Xyp9x: “[Dust II] is going to be all about mind games and Long control”
Returning to Wembley, the benefits of going through every stage of a Major and Dust II meta were all discussed when Xyp9x spoke to us before the quarterfinal vs. FaZe.
Astralis are still heavy favourites for the Major but the team had to go through the New Challenger stage to return to the top 16. While it isn’t ideal to have the best team in the world in a Major qualifier, do you think there was any advantage to it for you as a team?
I’ve tried both scenarios and I think you could say there’s an advantage to having tried the facilities and playing in them so you’re not so nervous and you could also say you’re prepared more when you come into the New Legends stage. I don’t know what exactly is the best [path] or if there’s that much of an advantage. I don’t think there’s a perfect way to do it.
With one of the most consistent, successful cores of players in CS:GO at the centre of the team, how important do you think it is that you not only get results and have skilled players but ensure team chemistry and open communication is there?
For our core, we talk about everything; we do stuff together, it’s never an individual thing. We win or lose as a team. Of course we can have bad games, but the others are there to help back up the player who maybe played a bit bad. For our team, the strongest part is our team-play and communication, everything goes around that. We are very good at building up the team. For some other teams, maybe it’s a bit more up and down and unstable.
Scenes from one country or region naturally have a lot of history, but this history can sometimes lead to issues between players and teams struggling to work around past conflicts. As an all-Danish team, do you think the scene is naturally moving towards more international lineups over the ‘traditional’ one country rosters?
I think a lot of teams are facing that issue and it’s why they have to go international. I also think it is happening because there are no good players or free agents, or countries don’t have a space for certain players in their own teams.
These players can easily join international teams or teams with three from a certain country. Over time, I think we will see more international teams that work and it will be the future, but for us, I think it’s a benefit right now that we are all Danish players and communicate well. There’s a social aspect which is good as well, so we prefer to be Danes.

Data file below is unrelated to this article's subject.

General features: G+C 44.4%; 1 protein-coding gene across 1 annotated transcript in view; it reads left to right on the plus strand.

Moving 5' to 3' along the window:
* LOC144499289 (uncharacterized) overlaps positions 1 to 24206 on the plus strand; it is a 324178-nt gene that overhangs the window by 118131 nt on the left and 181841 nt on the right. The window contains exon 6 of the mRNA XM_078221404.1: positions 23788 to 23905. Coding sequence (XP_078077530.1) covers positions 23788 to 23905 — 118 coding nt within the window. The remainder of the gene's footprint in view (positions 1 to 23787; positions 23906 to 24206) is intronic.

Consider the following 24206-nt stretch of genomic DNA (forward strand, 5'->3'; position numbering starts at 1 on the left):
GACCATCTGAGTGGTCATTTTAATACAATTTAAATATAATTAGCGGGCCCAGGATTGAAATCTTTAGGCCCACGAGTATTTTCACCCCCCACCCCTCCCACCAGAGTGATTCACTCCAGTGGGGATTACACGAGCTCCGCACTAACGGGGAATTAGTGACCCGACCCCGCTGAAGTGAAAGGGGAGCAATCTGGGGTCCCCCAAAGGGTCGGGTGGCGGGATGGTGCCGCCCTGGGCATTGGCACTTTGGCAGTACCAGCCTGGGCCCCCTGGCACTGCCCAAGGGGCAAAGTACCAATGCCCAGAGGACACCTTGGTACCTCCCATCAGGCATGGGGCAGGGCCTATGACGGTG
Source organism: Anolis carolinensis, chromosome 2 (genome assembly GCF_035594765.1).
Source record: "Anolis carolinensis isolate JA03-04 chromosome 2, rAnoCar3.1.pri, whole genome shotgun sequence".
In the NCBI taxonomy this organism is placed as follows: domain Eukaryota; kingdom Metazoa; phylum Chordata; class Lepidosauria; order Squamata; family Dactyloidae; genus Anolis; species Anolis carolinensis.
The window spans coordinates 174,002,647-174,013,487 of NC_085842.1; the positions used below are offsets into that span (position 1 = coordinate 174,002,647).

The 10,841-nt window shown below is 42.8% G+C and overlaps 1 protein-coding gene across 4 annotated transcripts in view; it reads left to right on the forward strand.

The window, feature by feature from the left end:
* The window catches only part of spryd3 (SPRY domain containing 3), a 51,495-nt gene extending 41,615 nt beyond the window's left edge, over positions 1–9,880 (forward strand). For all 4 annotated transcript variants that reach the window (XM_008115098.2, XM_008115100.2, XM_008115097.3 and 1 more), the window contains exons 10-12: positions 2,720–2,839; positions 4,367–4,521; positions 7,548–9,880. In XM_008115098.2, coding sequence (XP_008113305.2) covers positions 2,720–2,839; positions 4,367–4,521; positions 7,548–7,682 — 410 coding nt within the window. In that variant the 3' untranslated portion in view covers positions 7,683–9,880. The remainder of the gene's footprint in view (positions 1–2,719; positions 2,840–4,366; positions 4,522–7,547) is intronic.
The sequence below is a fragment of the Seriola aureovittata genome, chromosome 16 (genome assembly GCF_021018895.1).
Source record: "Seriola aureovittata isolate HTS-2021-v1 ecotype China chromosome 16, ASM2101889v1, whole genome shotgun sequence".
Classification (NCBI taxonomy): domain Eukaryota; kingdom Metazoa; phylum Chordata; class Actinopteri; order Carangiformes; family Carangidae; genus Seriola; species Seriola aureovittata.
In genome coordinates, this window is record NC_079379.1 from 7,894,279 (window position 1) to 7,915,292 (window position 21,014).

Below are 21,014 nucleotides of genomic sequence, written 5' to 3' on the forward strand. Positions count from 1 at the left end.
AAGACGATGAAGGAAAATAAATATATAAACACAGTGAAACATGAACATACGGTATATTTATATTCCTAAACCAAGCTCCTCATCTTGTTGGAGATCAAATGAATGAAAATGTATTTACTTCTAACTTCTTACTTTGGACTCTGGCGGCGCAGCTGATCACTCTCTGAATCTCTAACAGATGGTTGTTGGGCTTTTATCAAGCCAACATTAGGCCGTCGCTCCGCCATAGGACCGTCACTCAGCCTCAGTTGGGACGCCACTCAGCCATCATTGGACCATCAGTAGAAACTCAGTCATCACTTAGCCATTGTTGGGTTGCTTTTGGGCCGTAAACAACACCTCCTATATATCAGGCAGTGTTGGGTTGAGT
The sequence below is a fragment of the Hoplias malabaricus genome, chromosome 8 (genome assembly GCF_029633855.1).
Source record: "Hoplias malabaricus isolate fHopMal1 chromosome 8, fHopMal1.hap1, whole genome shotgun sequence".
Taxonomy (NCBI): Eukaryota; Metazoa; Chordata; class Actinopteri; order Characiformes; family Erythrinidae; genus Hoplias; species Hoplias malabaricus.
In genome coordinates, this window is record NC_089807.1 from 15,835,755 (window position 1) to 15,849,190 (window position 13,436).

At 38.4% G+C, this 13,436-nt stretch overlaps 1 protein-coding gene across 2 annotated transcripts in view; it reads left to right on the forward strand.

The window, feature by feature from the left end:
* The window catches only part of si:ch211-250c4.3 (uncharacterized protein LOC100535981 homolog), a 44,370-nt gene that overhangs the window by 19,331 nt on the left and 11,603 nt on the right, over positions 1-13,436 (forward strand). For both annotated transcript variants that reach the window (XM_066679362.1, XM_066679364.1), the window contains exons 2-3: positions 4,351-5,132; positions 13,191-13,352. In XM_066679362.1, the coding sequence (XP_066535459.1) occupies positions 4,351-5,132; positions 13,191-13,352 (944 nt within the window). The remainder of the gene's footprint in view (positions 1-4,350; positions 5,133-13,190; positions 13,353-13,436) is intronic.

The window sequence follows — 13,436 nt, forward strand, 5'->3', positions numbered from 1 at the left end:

Do you feel additional pressure being in the ‘harder’ side of the bracket with an opening game against FaZe Clan, with Liquid or HellRaisers in the semifinal, or do you not worry too much about who you face? You also have a bracket without either of the UK teams (BIG and compLexity), do you feel it’s good to initially have a crowd that is at least not cheering against you?
It’s always nice to get a good bracket, but for us it’s about winning the tournament and not single matchups in the quarterfinal. We could have met FaZe in the final. Of course it’s sad in some way that the quarterfinal could be the best game but for us, it’s just another game and we have to focus on that.
I think the crowd has an impact but FACEIT has really good booths so you can’t actually hear too well or see out of the window. It’s really tough to get that much of a feeling. We had it at BLAST Pro, but it really depends on which teams get fired up by that. I don’t think we do too much but for other players, it might be different.
Astralis won the ECS Season 5 Finals here at Wembley back in June, do you feel more confident knowing the venue has seen you lift trophies before, including just a few months ago against Team Liquid, who is another favourite here?
We have won ECS two times now. Having success in one place, or at the same LAN, doing great there as well, means we know what we are here for. The hotel, the environment aren’t new to us so there isn’t anything putting us in an uncomfortable situation. We’re used to everything. It definitely helps us as we know that we are capable of doing it again.
I wanted to ask you about two Dust II games. One in the final against North at DreamHack Stockholm and one from the group stage here against MIBR. Against North, I would argue that lack of Long control lost you the game. You clearly changed a lot of how you approach controlling Long as in this MIBR game, you played a lot of rounds with four A. Do you think you have to play four A to keep Long control at the moment? – Lynxx
I feel that on Dust II right now, Long control is key. We also knew that in the North game, we tried to take Long control as CT but it didn’t really happen. We obviously looked at our demo and looked at how to counter that. For us, it is to send four guys Long specifically because people don’t go B fast. People are going to look at our demos now from Spirit and MIBR, where we did it and it’s a mind game at that point.
Maybe you fake Long when you’re three towards B. That’s how the map is going to be played out for the next one or two months, I think. It is going to be all about mind games and Long control. It’s going to be a really fast-paced map so you have to be really adaptive.